Dedicated to my late uncle, Dr. Hirsh M. Busch, who just recently passed away, and to his dear friend, the late Waldron Polgreen, and to all the young men who perished that day, Christmas Eve 1944.
Author's Note: In late December 1944, troops from three U.S. Army regiments of the 66th Infantry Division - the 262nd, 263rd and the 264th - gathered to board a troop transport bound for the European continent.
On Christmas Eve, Dec. 24, 1944, the SS Leopoldville (originally a merchant ship later converted for military transport) ferried more than 2,000 American replacements to join the fighting in what became known as the Battle of the Bulge. Escorted by six of His Majesty's warships, it set sail across the English Channel from Southampton, England, to Cherbourg, France.
Aboard the Leopoldville, 2235 very young American soldiers - some just 18, including this writer's uncle Hirsh M. Busch - did their best to find even the tiniest bit of comfort aboard a ship that was grossly overcrowded, lacking direction from a trained shipboard crew, and in possession of insufficient stores of edible rations and potable water.
Before the ship set sail, what should have been a precise and orderly boarding process descended into chaos. Human error, compounded by several delays from the War Department, worsened an already bad situation. Officers became detached from their units. Hundreds of enlisted men began boarding by themselves at the wrong time and place.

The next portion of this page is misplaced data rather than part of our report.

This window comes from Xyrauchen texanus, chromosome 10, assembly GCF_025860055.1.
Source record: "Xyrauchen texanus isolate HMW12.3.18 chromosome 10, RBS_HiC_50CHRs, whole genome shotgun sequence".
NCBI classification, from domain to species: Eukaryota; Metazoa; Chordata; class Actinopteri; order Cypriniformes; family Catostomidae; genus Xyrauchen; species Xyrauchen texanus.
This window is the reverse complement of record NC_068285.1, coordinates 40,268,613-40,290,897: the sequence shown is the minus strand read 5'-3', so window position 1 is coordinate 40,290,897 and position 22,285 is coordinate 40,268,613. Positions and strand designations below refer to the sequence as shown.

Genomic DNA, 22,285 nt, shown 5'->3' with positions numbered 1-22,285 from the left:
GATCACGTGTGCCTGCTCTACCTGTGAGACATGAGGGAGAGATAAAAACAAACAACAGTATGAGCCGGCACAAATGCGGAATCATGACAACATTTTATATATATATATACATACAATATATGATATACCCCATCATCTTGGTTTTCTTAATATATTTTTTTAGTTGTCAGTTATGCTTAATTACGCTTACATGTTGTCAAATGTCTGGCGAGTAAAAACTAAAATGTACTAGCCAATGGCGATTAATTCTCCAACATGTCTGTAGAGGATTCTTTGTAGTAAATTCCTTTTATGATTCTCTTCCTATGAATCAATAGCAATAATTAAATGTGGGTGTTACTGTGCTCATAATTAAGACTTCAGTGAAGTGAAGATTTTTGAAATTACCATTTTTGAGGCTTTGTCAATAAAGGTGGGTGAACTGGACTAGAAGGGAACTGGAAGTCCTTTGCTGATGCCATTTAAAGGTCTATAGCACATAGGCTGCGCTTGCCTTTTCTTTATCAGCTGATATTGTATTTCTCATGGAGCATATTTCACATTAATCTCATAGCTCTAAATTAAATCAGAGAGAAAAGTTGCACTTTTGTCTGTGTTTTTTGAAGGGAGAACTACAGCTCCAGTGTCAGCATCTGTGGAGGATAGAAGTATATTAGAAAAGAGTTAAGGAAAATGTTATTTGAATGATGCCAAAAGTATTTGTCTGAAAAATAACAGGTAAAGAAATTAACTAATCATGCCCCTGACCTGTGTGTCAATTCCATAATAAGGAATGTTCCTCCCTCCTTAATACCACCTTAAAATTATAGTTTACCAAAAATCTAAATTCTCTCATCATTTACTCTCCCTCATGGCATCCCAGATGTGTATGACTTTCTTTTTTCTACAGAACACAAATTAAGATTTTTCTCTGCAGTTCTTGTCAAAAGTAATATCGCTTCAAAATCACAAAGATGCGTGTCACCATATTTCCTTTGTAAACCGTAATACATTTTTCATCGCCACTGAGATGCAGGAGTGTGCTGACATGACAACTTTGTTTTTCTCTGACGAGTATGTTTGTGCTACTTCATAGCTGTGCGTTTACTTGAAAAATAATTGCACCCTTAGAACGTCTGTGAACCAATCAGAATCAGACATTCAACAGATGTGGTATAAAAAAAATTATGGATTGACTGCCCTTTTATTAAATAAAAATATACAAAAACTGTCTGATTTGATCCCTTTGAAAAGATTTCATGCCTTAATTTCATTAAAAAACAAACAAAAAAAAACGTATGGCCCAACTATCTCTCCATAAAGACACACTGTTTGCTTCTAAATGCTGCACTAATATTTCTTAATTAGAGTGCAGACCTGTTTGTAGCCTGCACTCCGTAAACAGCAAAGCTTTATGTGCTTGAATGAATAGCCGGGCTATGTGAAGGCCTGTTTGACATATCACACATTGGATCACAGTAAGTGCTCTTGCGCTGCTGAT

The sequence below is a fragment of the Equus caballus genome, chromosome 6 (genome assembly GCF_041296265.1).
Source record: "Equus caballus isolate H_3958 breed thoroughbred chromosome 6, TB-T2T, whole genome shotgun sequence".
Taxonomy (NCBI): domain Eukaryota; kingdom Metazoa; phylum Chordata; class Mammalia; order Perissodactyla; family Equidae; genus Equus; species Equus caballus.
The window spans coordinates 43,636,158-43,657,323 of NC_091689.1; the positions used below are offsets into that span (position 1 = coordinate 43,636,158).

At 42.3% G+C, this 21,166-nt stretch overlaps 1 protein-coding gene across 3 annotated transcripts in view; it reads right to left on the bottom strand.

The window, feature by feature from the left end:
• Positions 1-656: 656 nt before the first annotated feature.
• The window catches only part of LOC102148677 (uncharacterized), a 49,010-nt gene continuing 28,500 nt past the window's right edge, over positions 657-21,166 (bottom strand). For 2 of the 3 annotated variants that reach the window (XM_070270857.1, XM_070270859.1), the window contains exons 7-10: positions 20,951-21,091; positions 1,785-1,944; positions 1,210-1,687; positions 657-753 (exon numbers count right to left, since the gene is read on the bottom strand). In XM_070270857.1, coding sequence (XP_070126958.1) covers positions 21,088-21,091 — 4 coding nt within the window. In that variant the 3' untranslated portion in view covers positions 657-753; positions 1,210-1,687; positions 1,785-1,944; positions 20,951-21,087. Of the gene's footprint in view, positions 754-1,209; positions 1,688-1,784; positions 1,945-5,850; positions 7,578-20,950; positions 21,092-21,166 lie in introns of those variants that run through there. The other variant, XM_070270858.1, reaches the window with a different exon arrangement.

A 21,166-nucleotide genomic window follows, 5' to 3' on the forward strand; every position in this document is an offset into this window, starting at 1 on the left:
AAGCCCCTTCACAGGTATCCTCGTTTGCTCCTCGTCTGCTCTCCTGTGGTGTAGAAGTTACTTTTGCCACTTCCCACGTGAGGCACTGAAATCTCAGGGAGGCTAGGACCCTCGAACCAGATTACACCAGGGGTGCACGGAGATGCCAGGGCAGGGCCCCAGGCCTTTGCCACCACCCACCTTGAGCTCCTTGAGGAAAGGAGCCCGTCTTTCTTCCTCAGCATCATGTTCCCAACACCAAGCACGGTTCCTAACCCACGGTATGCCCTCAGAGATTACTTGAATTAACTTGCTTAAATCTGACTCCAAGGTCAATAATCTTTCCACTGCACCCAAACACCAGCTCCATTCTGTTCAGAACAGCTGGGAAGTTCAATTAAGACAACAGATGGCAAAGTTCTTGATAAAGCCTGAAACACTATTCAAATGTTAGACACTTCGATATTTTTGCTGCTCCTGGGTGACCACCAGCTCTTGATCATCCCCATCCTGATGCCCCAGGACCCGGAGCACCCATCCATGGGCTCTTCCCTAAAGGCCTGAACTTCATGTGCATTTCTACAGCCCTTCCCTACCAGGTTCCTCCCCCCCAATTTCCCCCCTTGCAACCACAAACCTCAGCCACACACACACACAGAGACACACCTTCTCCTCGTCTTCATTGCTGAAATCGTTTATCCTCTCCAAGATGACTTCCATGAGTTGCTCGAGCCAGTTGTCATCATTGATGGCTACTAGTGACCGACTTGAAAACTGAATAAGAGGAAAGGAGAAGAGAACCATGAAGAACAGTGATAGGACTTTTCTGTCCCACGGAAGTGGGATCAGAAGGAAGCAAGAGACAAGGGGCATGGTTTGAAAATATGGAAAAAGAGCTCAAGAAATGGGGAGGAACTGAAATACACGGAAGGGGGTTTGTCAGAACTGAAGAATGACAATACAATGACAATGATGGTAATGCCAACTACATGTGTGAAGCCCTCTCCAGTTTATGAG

Even before it set sail, the Leopoldville was an organizational nightmare.
"I was sick as a dog from seasickness 'down in the hole' where I finally settled in, if you can call it that," Uncle Hirsh later recalled in an interview.
Worse however than even the 'epidemic' seasickness was the fear of the unknown and unseen. Christmas Eve it may have been, but there was no cessation of hostilities.
When the Leopoldville was no more than five miles off the French coast, "I was still down in the hole when we were hit by a torpedo from U-486, a German submarine."
Pandemonium broke out as hundreds of men raced to reach the upper deck. Hundreds died trying. Many troops perished upon the torpedo's impact. Thousands of gallons of seawater came rushing through the hole left by the torpedo. The ship began to sink.
"You can't believe the chaos that ensued. Many men jumped to their deaths wearing their full battle gear, snapping their necks in the process because they had not undone their helmet chinstraps. I threw off my entire pack before I started down the ropes."
Others died crushed between the two ships while attempting to leap from the deck of the Leopoldville onto that of the HMS Brilliant, whose captain undertook a difficult maneuver, trying to bring his ship parallel to and alongside the Leopoldville.
"You can't imagine it without having been there. I lost my best friend that day, a man twice my age. 36-year-old Waldron Polgreen, a married man and father of three young boys, could have stayed home, but he understood that his country's freedom was in peril."
My Uncle Hirsh survived that day, rescued by French coast guard vessels and subsequently shipped back to England where he fully recovered. The remains of PFC Polgreen washed up on shore and, along with those of 762 other American men, were buried in what became known as the Normandy American Cemetery and Memorial.
The story of the Leopoldville's calamitous voyage remained unreported for decades after the end of the war in Europe for reasons beyond the scope of this essay.